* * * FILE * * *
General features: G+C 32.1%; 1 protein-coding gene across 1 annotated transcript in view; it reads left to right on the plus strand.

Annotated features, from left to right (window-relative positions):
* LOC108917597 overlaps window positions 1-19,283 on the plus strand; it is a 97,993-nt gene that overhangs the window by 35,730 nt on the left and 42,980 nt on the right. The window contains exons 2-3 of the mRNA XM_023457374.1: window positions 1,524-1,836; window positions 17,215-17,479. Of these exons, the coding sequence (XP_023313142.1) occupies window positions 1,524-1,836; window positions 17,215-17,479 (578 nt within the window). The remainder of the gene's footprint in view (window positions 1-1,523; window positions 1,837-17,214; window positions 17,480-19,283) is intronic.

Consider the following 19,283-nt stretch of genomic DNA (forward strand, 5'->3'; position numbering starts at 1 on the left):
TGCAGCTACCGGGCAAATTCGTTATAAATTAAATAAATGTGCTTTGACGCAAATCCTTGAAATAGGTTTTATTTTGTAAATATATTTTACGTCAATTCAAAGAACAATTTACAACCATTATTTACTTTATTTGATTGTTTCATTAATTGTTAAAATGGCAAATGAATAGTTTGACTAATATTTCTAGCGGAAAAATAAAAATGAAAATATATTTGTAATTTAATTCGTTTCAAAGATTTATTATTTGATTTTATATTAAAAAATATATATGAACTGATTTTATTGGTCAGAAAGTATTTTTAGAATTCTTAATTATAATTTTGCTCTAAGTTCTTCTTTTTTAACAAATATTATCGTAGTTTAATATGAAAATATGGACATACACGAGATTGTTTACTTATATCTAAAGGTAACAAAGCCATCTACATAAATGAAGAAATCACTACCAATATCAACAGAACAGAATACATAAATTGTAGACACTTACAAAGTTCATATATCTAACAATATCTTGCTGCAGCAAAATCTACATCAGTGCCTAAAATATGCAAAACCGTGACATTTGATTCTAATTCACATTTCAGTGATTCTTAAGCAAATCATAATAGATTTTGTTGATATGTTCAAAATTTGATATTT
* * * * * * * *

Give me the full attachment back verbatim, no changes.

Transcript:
General features: G+C 32.1%; 1 protein-coding gene across 1 annotated transcript in view; it reads left to right on the plus strand.

Annotated features, from left to right (window-relative positions):
* LOC108917597 overlaps window positions 1-19,283 on the plus strand; it is a 97,993-nt gene that overhangs the window by 35,730 nt on the left and 42,980 nt on the right. The window contains exons 2-3 of the mRNA XM_023457374.1: window positions 1,524-1,836; window positions 17,215-17,479. Of these exons, the coding sequence (XP_023313142.1) occupies window positions 1,524-1,836; window positions 17,215-17,479 (578 nt within the window). The remainder of the gene's footprint in view (window positions 1-1,523; window positions 1,837-17,214; window positions 17,480-19,283) is intronic.

Consider the following 19,283-nt stretch of genomic DNA (forward strand, 5'->3'; position numbering starts at 1 on the left):
TGCAGCTACCGGGCAAATTCGTTATAAATTAAATAAATGTGCTTTGACGCAAATCCTTGAAATAGGTTTTATTTTGTAAATATATTTTACGTCAATTCAAAGAACAATTTACAACCATTATTTACTTTATTTGATTGTTTCATTAATTGTTAAAATGGCAAATGAATAGTTTGACTAATATTTCTAGCGGAAAAATAAAAATGAAAATATATTTGTAATTTAATTCGTTTCAAAGATTTATTATTTGATTTTATATTAAAAAATATATATGAACTGATTTTATTGGTCAGAAAGTATTTTTAGAATTCTTAATTATAATTTTGCTCTAAGTTCTTCTTTTTTAACAAATATTATCGTAGTTTAATATGAAAATATGGACATACACGAGATTGTTTACTTATATCTAAAGGTAACAAAGCCATCTACATAAATGAAGAAATCACTACCAATATCAACAGAACAGAATACATAAATTGTAGACACTTACAAAGTTCATATATCTAACAATATCTTGCTGCAGCAAAATCTACATCAGTGCCTAAAATATGCAAAACCGTGACATTTGATTCTAATTCACATTTCAGTGATTCTTAAGCAAATCATAATAGATTTTGTTGATATGTTCAAAATTTGATATTT